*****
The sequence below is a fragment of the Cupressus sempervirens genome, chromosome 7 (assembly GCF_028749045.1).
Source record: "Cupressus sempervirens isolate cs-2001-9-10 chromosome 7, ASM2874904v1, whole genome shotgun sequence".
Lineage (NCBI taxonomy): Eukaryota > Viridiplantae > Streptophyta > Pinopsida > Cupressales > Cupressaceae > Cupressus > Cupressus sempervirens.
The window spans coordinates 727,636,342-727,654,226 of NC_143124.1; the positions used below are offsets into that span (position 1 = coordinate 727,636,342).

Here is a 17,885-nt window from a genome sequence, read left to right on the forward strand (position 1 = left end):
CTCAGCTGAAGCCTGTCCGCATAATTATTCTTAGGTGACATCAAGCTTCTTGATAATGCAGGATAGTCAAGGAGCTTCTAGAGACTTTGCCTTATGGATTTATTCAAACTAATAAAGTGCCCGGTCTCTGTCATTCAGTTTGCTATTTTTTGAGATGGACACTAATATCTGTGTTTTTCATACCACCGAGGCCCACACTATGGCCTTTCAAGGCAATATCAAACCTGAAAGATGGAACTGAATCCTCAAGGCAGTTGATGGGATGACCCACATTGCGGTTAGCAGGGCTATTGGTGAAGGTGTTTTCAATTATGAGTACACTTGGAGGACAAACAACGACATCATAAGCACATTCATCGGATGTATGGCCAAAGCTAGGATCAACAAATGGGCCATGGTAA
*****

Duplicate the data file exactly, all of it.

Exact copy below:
The sequence below is a fragment of the Cupressus sempervirens genome, chromosome 7 (assembly GCF_028749045.1).
Source record: "Cupressus sempervirens isolate cs-2001-9-10 chromosome 7, ASM2874904v1, whole genome shotgun sequence".
Lineage (NCBI taxonomy): Eukaryota > Viridiplantae > Streptophyta > Pinopsida > Cupressales > Cupressaceae > Cupressus > Cupressus sempervirens.
The window spans coordinates 727,636,342-727,654,226 of NC_143124.1; the positions used below are offsets into that span (position 1 = coordinate 727,636,342).

Here is a 17,885-nt window from a genome sequence, read left to right on the forward strand (position 1 = left end):
CTCAGCTGAAGCCTGTCCGCATAATTATTCTTAGGTGACATCAAGCTTCTTGATAATGCAGGATAGTCAAGGAGCTTCTAGAGACTTTGCCTTATGGATTTATTCAAACTAATAAAGTGCCCGGTCTCTGTCATTCAGTTTGCTATTTTTTGAGATGGACACTAATATCTGTGTTTTTCATACCACCGAGGCCCACACTATGGCCTTTCAAGGCAATATCAAACCTGAAAGATGGAACTGAATCCTCAAGGCAGTTGATGGGATGACCCACATTGCGGTTAGCAGGGCTATTGGTGAAGGTGTTTTCAATTATGAGTACACTTGGAGGACAAACAACGACATCATAAGCACATTCATCGGATGTATGGCCAAAGCTAGGATCAACAAATGGGCCATGGTAA